Feb 23, 2012

Honey Bee Stings? Maybe Not What You Think.

Johnny Mason, February 23, 2012:

It’s interesting to me how many people express a fear of honey bees, or say that they just creep them out. I can sort of understand the “creeped out” part mainly from the general sense of discomfort that many humans seem to have in relation to big eyed, multi-legged anything. I can also understand the aversion we have to pain. So, not wanting to get stung also makes sense. But, should you really be overly worried about being stung by a honey bee?

A honey bee will only sting when in defense of themselves or their colony. When out foraging, they really could care less about you. It’s the flowers they’re after. If they’re your flowers the bees are prancing upon, they are actually doing your garden a favor through their very important job of cross-pollination. They won’t even charge you!

Actually, of the people that normally raise their history of getting stung as a concern, few have actually been stung by a honey bee. When they cringe at the memories of being stung, it was actually a yellow jacket, wasp or maybe a bumblebee (a cousin of, not the same as a honey bee) that was the culprit. The venom produced between wasps and bees is different in its makeup. It is not rare for someone to be allergic to a wasp sting, but not a honey bee sting. Of course, the opposite could also be true. Also, people who have verifiably been stung by a honey bee report the pain to only last for a few minutes, versus a wasp sting that can last for hours or even days! Redness, swelling and itching is a normal response to a honey bee sting. Problems breathing, dizziness, passing out...now, that's an allergic reaction. If any of this happens, seek medical attention ASAP.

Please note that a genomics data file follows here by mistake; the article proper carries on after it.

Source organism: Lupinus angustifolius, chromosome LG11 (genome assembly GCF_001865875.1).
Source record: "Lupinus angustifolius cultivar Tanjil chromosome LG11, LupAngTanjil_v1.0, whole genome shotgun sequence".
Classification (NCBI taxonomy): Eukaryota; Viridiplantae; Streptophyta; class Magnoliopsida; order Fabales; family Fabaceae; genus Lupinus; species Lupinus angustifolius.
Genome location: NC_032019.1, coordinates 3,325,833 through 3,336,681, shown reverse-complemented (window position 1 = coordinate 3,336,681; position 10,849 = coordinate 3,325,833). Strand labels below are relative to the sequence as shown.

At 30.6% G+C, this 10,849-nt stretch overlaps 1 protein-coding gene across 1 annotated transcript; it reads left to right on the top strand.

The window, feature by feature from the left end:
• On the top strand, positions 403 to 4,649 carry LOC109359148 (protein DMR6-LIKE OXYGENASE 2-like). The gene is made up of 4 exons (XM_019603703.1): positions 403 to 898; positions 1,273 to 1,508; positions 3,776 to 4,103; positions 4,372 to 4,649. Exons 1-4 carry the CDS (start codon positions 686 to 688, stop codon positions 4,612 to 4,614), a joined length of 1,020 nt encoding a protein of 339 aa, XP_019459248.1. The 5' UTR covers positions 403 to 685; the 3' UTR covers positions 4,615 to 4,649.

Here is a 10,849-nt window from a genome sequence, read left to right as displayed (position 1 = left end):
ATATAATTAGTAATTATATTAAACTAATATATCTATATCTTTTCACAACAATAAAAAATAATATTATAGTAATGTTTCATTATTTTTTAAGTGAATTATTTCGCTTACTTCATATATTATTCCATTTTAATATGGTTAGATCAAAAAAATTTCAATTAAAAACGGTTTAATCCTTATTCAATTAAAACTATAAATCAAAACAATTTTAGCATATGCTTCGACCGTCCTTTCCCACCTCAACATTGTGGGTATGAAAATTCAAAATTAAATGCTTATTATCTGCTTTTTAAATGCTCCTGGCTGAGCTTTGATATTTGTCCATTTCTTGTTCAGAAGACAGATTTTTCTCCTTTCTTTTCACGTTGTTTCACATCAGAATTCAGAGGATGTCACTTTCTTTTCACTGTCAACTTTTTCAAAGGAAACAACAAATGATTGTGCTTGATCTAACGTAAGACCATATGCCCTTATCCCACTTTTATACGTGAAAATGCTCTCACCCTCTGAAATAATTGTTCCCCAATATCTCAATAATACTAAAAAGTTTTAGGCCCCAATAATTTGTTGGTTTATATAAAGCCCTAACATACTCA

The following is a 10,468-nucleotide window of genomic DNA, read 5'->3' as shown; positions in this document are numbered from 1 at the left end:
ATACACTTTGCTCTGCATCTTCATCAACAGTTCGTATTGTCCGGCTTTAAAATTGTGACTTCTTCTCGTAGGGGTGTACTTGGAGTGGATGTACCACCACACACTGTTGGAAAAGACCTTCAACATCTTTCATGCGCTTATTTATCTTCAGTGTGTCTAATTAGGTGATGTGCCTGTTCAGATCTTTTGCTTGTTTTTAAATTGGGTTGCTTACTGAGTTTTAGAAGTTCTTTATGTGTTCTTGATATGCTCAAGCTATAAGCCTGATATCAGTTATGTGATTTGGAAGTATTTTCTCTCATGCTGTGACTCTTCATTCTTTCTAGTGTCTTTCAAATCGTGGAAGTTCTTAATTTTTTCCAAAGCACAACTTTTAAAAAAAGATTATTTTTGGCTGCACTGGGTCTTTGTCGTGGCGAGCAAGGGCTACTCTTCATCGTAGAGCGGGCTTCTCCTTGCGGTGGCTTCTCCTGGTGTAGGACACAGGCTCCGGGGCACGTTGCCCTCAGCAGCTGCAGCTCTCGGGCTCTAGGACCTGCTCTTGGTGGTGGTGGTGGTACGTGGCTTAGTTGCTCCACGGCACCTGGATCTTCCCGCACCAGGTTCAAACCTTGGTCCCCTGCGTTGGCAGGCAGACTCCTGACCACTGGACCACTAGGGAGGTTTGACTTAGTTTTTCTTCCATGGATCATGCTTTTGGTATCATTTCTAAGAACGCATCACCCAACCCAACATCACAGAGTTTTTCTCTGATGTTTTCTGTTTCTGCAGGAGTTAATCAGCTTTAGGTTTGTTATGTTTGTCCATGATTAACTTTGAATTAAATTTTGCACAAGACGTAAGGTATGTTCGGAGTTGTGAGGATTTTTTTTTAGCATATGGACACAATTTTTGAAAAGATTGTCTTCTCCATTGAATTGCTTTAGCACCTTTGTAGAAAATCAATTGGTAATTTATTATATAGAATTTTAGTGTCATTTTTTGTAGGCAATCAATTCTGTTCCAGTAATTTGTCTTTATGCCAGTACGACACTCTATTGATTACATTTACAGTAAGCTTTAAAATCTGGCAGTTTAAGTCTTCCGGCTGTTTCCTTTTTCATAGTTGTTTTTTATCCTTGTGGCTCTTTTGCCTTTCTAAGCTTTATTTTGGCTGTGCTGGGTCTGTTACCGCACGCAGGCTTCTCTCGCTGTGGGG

Heck, getting stung can actually be good for you! No, I’m not advocating in any way that you should rush up to a hive screaming and waving your arms like a maniac. Frankly, if you do this, you probably have bigger issues. But, did you know that many people with arthritis, MS, high blood pressure, high cholesterol and more actually get stung on purpose? Apitherapy (the medicinal use of honey bee venom as well as honey bee products) has been widely reported to provide relief for various medical issues with a great rate of success.

So, now that I’ve done my part to plea for a little more understanding for my pals the honey bees, what do you do if you actually do get stung by one? First, don’t freak out. If any of her comrades are also buzzing around you, they may go into defense mode and then you may end up with a twofer. When the bee stings, it’s for a good reason and it’s a kamikaze mission of sorts. The stinger along with the pump containing the venom is actually ripped from its body and the bee will die shortly thereafter. Since the venom sac is still physically attached to the stinger, you do not want to grab it between your fingers to try and pull it out. It’ll only squeeze more venom in. You want to take the edge of a knife, credit card, or something similar and scrape it along your skin to dislodge the offending boo-boo maker out. Beyond this, I’m not going to give you any medical advice, although quick research will lead you to things like Benadryl, cold compresses, rubbing alcohol, Ibuprofin, etc. Of course, if you do have a severe allergic reaction, it is best to call 911.

Well, I certainly hope this has helped more than hurt your perception of honey bees. Essentially, follow the golden rule. If you’re nice to them, they’ll most likely be nice to you.